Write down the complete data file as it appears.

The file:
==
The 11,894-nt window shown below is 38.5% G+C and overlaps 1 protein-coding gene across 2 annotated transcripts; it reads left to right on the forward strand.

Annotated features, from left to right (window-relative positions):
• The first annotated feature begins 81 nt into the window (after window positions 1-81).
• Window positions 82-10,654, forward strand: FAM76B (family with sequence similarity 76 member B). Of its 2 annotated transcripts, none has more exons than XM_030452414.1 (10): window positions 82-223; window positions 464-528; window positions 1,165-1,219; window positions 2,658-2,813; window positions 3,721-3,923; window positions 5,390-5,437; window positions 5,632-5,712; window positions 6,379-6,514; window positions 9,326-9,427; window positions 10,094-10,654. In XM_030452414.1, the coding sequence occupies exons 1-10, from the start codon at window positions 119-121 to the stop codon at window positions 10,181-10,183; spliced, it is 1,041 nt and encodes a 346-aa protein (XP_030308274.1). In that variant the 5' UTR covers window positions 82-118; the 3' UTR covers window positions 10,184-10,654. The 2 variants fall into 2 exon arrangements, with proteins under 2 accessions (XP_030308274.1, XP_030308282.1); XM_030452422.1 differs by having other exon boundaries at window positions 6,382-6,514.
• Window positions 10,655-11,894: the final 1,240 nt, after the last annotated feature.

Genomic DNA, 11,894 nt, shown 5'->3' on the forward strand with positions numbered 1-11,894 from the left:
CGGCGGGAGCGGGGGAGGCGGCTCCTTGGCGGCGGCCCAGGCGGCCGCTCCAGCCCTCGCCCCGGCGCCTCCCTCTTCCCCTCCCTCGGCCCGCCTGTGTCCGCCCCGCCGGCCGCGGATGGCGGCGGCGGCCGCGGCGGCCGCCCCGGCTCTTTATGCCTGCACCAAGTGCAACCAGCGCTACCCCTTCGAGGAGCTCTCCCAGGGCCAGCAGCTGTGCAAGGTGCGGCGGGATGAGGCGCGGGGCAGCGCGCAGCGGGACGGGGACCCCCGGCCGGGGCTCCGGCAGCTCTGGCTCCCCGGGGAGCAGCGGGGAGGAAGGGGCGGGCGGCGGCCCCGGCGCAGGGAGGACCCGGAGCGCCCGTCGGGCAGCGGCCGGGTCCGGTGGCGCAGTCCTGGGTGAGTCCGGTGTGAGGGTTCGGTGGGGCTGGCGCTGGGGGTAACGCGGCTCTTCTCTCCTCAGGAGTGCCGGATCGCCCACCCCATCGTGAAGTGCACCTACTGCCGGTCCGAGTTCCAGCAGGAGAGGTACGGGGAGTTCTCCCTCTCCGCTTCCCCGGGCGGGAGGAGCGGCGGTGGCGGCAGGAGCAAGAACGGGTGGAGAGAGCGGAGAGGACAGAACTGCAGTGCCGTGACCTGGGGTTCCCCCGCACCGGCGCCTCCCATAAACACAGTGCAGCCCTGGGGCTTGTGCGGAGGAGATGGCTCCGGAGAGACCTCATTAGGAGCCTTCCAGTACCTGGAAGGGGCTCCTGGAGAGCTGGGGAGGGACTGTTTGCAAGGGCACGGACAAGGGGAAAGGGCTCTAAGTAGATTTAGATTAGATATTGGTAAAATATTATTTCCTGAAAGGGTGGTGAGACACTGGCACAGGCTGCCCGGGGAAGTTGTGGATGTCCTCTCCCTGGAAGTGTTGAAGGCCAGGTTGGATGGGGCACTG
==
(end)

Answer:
The 11,894-nt window shown below is 38.5% G+C and overlaps 1 protein-coding gene across 2 annotated transcripts; it reads left to right on the forward strand.

Annotated features, from left to right (window-relative positions):
• The first annotated feature begins 81 nt into the window (after window positions 1-81).
• Window positions 82-10,654, forward strand: FAM76B (family with sequence similarity 76 member B). Of its 2 annotated transcripts, none has more exons than XM_030452414.1 (10): window positions 82-223; window positions 464-528; window positions 1,165-1,219; window positions 2,658-2,813; window positions 3,721-3,923; window positions 5,390-5,437; window positions 5,632-5,712; window positions 6,379-6,514; window positions 9,326-9,427; window positions 10,094-10,654. In XM_030452414.1, the coding sequence occupies exons 1-10, from the start codon at window positions 119-121 to the stop codon at window positions 10,181-10,183; spliced, it is 1,041 nt and encodes a 346-aa protein (XP_030308274.1). In that variant the 5' UTR covers window positions 82-118; the 3' UTR covers window positions 10,184-10,654. The 2 variants fall into 2 exon arrangements, with proteins under 2 accessions (XP_030308274.1, XP_030308282.1); XM_030452422.1 differs by having other exon boundaries at window positions 6,382-6,514.
• Window positions 10,655-11,894: the final 1,240 nt, after the last annotated feature.

Genomic DNA, 11,894 nt, shown 5'->3' on the forward strand with positions numbered 1-11,894 from the left:
CGGCGGGAGCGGGGGAGGCGGCTCCTTGGCGGCGGCCCAGGCGGCCGCTCCAGCCCTCGCCCCGGCGCCTCCCTCTTCCCCTCCCTCGGCCCGCCTGTGTCCGCCCCGCCGGCCGCGGATGGCGGCGGCGGCCGCGGCGGCCGCCCCGGCTCTTTATGCCTGCACCAAGTGCAACCAGCGCTACCCCTTCGAGGAGCTCTCCCAGGGCCAGCAGCTGTGCAAGGTGCGGCGGGATGAGGCGCGGGGCAGCGCGCAGCGGGACGGGGACCCCCGGCCGGGGCTCCGGCAGCTCTGGCTCCCCGGGGAGCAGCGGGGAGGAAGGGGCGGGCGGCGGCCCCGGCGCAGGGAGGACCCGGAGCGCCCGTCGGGCAGCGGCCGGGTCCGGTGGCGCAGTCCTGGGTGAGTCCGGTGTGAGGGTTCGGTGGGGCTGGCGCTGGGGGTAACGCGGCTCTTCTCTCCTCAGGAGTGCCGGATCGCCCACCCCATCGTGAAGTGCACCTACTGCCGGTCCGAGTTCCAGCAGGAGAGGTACGGGGAGTTCTCCCTCTCCGCTTCCCCGGGCGGGAGGAGCGGCGGTGGCGGCAGGAGCAAGAACGGGTGGAGAGAGCGGAGAGGACAGAACTGCAGTGCCGTGACCTGGGGTTCCCCCGCACCGGCGCCTCCCATAAACACAGTGCAGCCCTGGGGCTTGTGCGGAGGAGATGGCTCCGGAGAGACCTCATTAGGAGCCTTCCAGTACCTGGAAGGGGCTCCTGGAGAGCTGGGGAGGGACTGTTTGCAAGGGCACGGACAAGGGGAAAGGGCTCTAAGTAGATTTAGATTAGATATTGGTAAAATATTATTTCCTGAAAGGGTGGTGAGACACTGGCACAGGCTGCCCGGGGAAGTTGTGGATGTCCTCTCCCTGGAAGTGTTGAAGGCCAGGTTGGATGGGGCACTG